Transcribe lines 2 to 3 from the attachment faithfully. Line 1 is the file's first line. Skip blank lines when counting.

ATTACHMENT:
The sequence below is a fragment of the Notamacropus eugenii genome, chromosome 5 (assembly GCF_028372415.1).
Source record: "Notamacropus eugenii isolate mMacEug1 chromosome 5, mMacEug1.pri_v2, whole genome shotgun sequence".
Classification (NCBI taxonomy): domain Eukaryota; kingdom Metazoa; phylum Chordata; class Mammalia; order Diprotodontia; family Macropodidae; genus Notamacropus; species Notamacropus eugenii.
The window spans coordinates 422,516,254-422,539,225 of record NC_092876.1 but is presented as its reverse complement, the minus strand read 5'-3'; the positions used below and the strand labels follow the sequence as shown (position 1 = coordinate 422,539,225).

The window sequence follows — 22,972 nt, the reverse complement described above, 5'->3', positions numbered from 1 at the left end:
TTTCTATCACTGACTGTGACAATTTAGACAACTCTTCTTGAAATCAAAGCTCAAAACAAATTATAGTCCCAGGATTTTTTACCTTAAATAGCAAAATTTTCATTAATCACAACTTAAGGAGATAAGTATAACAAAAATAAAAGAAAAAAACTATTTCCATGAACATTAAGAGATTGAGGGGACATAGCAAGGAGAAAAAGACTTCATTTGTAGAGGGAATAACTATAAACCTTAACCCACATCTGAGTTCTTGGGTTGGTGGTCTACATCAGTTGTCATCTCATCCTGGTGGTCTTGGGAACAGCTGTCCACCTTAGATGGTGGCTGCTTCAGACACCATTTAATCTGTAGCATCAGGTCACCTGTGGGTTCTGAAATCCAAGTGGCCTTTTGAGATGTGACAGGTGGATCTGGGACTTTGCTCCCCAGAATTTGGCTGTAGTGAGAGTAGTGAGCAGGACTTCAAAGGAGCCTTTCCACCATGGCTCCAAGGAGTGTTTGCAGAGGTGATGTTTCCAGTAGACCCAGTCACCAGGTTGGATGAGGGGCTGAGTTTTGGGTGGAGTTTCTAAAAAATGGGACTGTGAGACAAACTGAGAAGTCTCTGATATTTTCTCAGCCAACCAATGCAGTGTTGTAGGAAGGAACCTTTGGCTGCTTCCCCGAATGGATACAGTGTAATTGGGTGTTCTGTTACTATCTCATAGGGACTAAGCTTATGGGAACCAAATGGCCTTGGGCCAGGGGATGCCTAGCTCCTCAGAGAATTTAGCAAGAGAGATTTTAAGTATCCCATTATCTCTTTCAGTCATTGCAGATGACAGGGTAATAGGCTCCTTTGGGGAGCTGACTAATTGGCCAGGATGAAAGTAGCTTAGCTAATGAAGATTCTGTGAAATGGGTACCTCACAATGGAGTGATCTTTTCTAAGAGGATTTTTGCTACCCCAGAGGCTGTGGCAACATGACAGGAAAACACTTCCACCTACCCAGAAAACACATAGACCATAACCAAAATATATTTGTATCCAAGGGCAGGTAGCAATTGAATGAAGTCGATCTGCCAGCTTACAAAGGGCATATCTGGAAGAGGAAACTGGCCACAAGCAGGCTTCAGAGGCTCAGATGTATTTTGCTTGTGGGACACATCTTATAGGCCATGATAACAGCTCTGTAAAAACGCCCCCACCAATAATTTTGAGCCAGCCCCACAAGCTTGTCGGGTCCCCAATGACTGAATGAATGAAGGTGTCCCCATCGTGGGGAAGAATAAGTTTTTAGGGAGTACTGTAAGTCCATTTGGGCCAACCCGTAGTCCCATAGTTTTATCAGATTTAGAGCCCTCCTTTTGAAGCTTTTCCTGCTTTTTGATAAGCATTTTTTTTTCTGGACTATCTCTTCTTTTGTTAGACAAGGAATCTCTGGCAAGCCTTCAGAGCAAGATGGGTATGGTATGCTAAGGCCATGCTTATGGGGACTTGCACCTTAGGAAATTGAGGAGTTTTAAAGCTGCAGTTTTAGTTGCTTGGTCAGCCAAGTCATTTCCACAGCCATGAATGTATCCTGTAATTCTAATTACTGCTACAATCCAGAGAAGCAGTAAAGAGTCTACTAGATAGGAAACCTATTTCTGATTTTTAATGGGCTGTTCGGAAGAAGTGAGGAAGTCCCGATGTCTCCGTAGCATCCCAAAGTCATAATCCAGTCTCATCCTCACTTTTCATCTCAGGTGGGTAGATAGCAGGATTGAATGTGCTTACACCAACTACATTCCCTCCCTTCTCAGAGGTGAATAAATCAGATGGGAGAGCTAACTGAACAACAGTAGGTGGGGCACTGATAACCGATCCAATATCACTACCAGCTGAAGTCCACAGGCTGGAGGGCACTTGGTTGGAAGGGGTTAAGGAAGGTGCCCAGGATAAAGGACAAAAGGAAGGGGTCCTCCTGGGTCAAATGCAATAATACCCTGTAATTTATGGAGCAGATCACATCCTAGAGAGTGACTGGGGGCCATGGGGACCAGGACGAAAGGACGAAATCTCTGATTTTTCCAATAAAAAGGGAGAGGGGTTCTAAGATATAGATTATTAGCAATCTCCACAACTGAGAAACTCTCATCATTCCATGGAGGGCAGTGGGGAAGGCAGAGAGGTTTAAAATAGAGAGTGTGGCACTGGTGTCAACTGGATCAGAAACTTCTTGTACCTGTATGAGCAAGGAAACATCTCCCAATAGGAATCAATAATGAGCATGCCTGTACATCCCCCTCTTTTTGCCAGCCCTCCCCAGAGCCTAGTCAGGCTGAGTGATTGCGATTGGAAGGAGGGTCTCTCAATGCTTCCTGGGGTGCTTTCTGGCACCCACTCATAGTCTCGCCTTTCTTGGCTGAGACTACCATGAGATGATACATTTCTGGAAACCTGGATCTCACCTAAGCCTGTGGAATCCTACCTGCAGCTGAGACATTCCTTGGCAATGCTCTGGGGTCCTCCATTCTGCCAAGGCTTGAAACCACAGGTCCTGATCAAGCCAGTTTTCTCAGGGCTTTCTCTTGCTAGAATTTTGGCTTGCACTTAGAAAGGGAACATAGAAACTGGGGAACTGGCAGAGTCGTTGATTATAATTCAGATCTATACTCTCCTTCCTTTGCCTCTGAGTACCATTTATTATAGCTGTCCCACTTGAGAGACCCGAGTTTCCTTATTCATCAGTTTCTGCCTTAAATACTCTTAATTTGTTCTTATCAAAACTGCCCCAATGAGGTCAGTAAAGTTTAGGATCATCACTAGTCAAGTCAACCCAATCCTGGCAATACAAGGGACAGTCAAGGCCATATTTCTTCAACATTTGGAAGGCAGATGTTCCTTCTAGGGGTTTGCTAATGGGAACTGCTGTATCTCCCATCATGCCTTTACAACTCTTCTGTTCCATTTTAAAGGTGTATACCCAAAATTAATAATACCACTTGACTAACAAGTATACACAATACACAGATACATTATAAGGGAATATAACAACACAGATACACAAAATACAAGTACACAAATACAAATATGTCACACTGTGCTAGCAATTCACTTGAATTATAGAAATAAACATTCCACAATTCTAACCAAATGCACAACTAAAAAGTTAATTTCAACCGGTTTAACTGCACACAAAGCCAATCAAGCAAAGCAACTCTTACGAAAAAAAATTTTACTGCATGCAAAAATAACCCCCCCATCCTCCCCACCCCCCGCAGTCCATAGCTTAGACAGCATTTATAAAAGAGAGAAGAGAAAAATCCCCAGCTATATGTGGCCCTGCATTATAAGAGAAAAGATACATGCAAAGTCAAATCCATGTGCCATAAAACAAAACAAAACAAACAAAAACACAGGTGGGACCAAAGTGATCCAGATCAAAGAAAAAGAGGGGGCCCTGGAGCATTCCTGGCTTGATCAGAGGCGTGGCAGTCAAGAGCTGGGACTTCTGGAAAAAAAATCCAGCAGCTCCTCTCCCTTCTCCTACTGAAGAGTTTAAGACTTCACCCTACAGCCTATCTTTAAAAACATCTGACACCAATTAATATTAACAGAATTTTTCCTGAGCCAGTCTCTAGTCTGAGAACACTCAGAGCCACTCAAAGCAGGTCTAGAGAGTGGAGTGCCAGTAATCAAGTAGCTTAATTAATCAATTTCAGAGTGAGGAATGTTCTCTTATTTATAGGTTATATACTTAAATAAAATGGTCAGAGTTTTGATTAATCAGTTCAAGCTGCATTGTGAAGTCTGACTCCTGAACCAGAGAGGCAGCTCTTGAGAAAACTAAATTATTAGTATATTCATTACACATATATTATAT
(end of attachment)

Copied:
Source record: "Notamacropus eugenii isolate mMacEug1 chromosome 5, mMacEug1.pri_v2, whole genome shotgun sequence".
Classification (NCBI taxonomy): domain Eukaryota; kingdom Metazoa; phylum Chordata; class Mammalia; order Diprotodontia; family Macropodidae; genus Notamacropus; species Notamacropus eugenii.